IHS Twenty-first Sunday after Pentecost A.D. 2019 Ave Maria!

 

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    Today's Gospel speaks of debt and forgiveness of debt.[1]  The idea that a man might be sold, along with his family, to make good on a debt may seem extreme to modern ears, but we ought to consider that even in our times, the inability to pay off a debt can be catastrophic!  People do literally lose their automobiles and even their homes if they fall behind in debt payments.  They probably won't take your children, but a salary garnishment might make it difficult to feed and clothe them.

 

    Prudent people will try to avoid getting into unnecessary or unreasonable debt.  But let us distinguish one form of debt from another.  In our society it is possible to borrow in order to invest in something that will produce income. Often, the “something” is a property that serves as collateral for the loan—if you fail to pay off the loan, the lender may take the property for his own use.  This is the way modern society works, and it would be unwise to have laws against such borrowing and lending—loosing the ability to make prudent investments would quite likely cause great harm to the economy.

 

    There is a difference between productive and frivolous borrowing.  When investing, it is incumbent on the borrower to make every effort to insure that the investment is likely to be successful.  The lender might well do the same!  (Unless he is actually looking for an opportunity to practice charity—but even then, bad debts often ruin friendships.)  No one should borrow or loan for frivolous purposes—vacations, fancy cars, elaborate food and drinks, are best gone without if the cannot be paid out of current income or assets.

 

    “Forgive us our debts as we forgive our debtors” is a cognate translation of the Lord's prayer, (dimítte nobis débita nostra, sicut et nos dimíttimus debitóribus nostris....) and very good advice.[2]  Wherever possible, a lender should consider the impact that demanding payment on a loan will have.  It is certainly better to extend the term of a loan than to bring the borrower to ruination!  Certainly, no Christian wants to be responsible for the destruction of another's soul—and that is actually something that can come from financial ruination.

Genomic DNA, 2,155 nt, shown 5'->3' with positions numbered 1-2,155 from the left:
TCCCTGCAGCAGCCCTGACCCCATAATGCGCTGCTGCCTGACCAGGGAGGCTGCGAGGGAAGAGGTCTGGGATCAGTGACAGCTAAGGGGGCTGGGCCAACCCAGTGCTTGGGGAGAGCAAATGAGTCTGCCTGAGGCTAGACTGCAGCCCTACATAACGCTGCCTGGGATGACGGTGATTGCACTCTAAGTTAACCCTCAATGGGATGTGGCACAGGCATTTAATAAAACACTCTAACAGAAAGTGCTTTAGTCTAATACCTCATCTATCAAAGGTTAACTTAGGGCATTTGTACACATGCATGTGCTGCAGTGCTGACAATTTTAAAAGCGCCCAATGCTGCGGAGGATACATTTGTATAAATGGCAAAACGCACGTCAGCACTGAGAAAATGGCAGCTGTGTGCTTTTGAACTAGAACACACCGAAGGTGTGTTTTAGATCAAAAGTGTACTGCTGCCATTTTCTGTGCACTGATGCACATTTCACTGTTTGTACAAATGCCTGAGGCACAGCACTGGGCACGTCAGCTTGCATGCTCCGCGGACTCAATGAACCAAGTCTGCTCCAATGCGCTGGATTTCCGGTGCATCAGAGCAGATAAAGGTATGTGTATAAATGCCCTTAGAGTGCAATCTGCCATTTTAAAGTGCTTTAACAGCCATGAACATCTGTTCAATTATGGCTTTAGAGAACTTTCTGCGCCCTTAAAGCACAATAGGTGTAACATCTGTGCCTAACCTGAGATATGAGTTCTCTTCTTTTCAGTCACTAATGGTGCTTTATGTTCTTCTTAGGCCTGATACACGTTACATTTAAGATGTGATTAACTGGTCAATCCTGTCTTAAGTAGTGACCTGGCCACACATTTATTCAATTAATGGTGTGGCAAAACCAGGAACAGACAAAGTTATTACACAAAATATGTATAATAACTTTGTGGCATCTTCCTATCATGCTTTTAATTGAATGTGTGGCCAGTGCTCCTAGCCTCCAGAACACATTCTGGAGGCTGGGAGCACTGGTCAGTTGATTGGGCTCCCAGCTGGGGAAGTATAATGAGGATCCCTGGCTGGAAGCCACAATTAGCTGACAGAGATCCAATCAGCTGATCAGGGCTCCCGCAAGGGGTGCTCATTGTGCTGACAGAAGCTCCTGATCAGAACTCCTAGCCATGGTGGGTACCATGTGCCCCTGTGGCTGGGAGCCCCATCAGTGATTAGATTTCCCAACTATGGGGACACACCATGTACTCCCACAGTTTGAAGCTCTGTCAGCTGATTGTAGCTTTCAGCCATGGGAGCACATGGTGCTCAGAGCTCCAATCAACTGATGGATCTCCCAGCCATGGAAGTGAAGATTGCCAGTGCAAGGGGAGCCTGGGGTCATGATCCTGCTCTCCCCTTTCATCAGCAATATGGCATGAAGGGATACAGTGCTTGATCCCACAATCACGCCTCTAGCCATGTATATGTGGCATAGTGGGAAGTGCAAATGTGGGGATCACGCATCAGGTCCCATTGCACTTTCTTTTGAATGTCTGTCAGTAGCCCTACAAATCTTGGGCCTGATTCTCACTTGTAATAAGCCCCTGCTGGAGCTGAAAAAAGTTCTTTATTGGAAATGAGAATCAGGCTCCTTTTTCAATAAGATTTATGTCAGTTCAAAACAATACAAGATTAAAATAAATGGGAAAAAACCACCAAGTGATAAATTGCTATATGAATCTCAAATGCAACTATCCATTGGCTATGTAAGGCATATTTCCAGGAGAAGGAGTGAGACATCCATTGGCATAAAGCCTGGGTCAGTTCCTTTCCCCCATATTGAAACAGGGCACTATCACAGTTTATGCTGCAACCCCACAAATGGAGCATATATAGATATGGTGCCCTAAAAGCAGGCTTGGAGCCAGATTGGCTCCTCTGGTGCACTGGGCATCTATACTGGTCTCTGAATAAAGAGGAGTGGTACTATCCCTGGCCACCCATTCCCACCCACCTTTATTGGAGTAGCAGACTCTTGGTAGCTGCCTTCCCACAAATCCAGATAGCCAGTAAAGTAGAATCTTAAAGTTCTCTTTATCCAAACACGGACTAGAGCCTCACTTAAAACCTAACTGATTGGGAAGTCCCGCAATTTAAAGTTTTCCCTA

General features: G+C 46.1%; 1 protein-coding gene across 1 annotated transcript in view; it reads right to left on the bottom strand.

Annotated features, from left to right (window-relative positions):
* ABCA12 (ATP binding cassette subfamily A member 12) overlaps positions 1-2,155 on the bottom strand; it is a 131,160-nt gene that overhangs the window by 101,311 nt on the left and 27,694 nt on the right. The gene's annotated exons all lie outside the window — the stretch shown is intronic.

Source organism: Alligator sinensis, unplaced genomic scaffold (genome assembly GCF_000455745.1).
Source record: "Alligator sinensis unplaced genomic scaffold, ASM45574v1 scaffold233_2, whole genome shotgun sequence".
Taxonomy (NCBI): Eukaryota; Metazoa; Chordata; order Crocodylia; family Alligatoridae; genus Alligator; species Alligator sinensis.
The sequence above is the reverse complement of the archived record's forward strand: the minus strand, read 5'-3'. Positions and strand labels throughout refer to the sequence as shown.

As with all of the parables in the Gospels, there is a spiritual aspect to consider.  Ten thousand talents would be millions of dollars in today's money.  Hebrew stories often exaggerate to make a point, and it seems unlikely that the king would have lent such an enormous amount to his servant—a man whom he knew could never repay such a gigantic sum.  Instead we might consider the ten thousand talents to be the infinite value of a human soul—something we should always be concerned about losing!  Our souls are infinitely valuable, for they represent forever in heaven, enjoying the company of Almighty God, or on the other hand, they may represent forever in hell if we die estranged from Almighty God.

 

    The king in the parable is like Almighty God, and even though we have done nothing to deserve our salvation, He is merciful enough to forgive all of the sins that have wasted our treasure in heaven.  God gives His graces freely so that we poor sinners can make amends, and pay off the debt we have accumulated over many years of careless living.

 

    God is infinitely merciful and willing to forgive us our trespasses, but with one very important reservation.  He is willing to forgive us only insofar as we are willing to forgive others who offend us.

 

    This forgiveness of others extends far beyond forgiveness of monetary debts.  We may not always be in a position to forgive a debt of money owed to us—indeed, that is a pretty good reason for rarely lending (or borrowing) money.  The “trespasses” of the Lord’s prayer are generally emotional rather than monetary.  I am not to remain angry because someone snubs me … not because someone is rude or loudmouthed … not because someone fails to invite me to their party or fails to attend mine … not because someone’s political or religious ideas differ from mine  … not because someone accidentally hurts me or damages my property.  Even if I never have to forgive a monetary debt, I must be quick to forgive every offense against me.

 

    Our Lord has forgiven us so much, just as the King in the parable has forgiven his servant a million dollar debt.  Our Lord is very forgiving, but we don’t want to cause anyone to complain to Him about us, over our lack of forgiveness—be sure to be able to pray honestly that “we forgive those who trespass against us.”

 

Notes:

 

[1]   Gospel: Matthew xviii: 23-35    http://www.drbo.org/cgi-bin/d?b=drl&bk=47&ch=18&l=23-#x

 

[2]   Matthew vi:12   http://www.drbo.org/cgi-bin/d?b=drl&bk=47&ch=6&l=12#x

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